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If you thought that the full chorus of national voices in the Democratic party might have no problem with — and in fact would embrace, not merely for political reasons but also because they believe it and consider it central to whatever remains of their ideological foundaiton — the long-promised assault on the practice of leveraged buyouts and their place within the financialization of the economy over the past 30 years and the destruction of any sort of consideration for improving the well-being of workers, all personified cartoonishly by Mitt Romney, then perhaps you’ve been spending too much time on Planet Earth, thinking rationally about how to win presidential elections. Several more national Democrats have announced that attacking Mitt Romney’s Bain Capital and what it represents makes them uncomfortable. Indeed, perhaps criticizing Mitt Romney at all is simply beneath them, and it would be best for the President to resign now and campaign for an uncontested Romney victory.

It’s always fascinating to watch national Democrats have months or even years to privately work out differences in preparation for a crucial moment, such as ending the high-end Bush tax cuts or attacking Mitt Romney’s finance record, and then see them break down into factions as soon as the moment arrives as though they’d never considered it until then. We’d suspected that Cory Booker’s me-me-me! moment on Meet the Press this past weekend would lead a conga line of squeamish Democrats with certain donor bases taking turns at the microphone to announce that the Democratic party should not criticize Mitt Romney’s career, and so it continues:

Some influential Democrats on and off Capitol Hill are refusing to give President Obama political cover for his attacks on Mitt Romney’s record at Bain Capital.

Despite pushback from more than a half-dozen Democrats, the Obama campaign on Tuesday defended how it has scrutinized Romney’s business background.

Sen. Dianne Feinstein (D-Calif.), a widely respected member of Congress, stopped short of criticizing the president, but made it clear that the campaign should pivot.

“It’s done,” she said. “Go on to other things now.”

Sen. Chris Coons (D-Del.) told The Hill, “I think the average American … hopes that this campaign will focus on competing visions for how to strengthen our economy, help create jobs and move the country forward.”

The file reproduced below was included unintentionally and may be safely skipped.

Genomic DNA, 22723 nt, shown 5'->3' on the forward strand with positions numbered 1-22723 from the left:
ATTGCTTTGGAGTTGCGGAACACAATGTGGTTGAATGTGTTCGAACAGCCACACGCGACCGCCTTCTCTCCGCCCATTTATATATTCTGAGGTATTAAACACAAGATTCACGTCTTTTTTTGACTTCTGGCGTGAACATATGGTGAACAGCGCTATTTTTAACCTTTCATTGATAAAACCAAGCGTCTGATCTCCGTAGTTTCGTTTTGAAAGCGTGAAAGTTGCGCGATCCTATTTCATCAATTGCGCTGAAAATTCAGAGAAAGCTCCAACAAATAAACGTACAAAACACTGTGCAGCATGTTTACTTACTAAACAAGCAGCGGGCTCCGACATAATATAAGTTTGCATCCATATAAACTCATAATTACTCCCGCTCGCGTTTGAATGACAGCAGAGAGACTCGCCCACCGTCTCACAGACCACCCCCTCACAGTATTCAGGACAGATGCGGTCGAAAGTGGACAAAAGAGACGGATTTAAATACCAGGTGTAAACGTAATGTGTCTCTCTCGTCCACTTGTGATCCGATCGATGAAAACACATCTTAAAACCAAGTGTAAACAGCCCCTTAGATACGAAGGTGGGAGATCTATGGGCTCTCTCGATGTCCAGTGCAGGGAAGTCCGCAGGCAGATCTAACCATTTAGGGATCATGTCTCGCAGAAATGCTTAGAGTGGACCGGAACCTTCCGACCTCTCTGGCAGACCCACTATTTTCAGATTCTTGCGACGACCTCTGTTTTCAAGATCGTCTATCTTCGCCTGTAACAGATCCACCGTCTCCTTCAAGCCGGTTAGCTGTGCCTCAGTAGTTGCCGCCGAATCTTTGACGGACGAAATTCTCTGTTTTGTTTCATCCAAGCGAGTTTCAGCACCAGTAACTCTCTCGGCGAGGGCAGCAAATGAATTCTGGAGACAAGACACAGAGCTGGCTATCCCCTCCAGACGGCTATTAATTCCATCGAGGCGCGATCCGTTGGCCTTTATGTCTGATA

Pressed on whether he thought Obama’s campaign had operated within those guidelines, Coons paused.


“I’m not going to comment on President Obama’s ad,” he said, shaking his head vigorously.

Dianne Feinstein has been famously terrible for decades, and Chris Coons represents an actual bank colony, and there will be more of them, soon. Their values compel them to speak out!

It’s fundraising and Citizens United, here. The party just can’t turn hard on high finance in an effective way, at all, now; they’re owned and who knows what the solution is. And if Obama does continue with this attack, at some point he’ll need to make it more credible by pairing it with new, specific policy proposals tailored at the industry, because right now, reports saying “Democrats have accepted far more than the GOP in political donations from executives at Bain Capital” suggest something of a credibility gap that will prevent such attacks from sticking. Will he? Let the record show that he has been known to half-ass critical things.

What we’re saying is that maybe leaders of the Democratic party should think things out before a presidential election season instead of just mumbling and being confused for six months. There are little splits between party factions on a bunch of issues, sure, but if it’s on something this central and the factions don’t iron out their differences, then that’s something of an existential crisis!

[The Hill]

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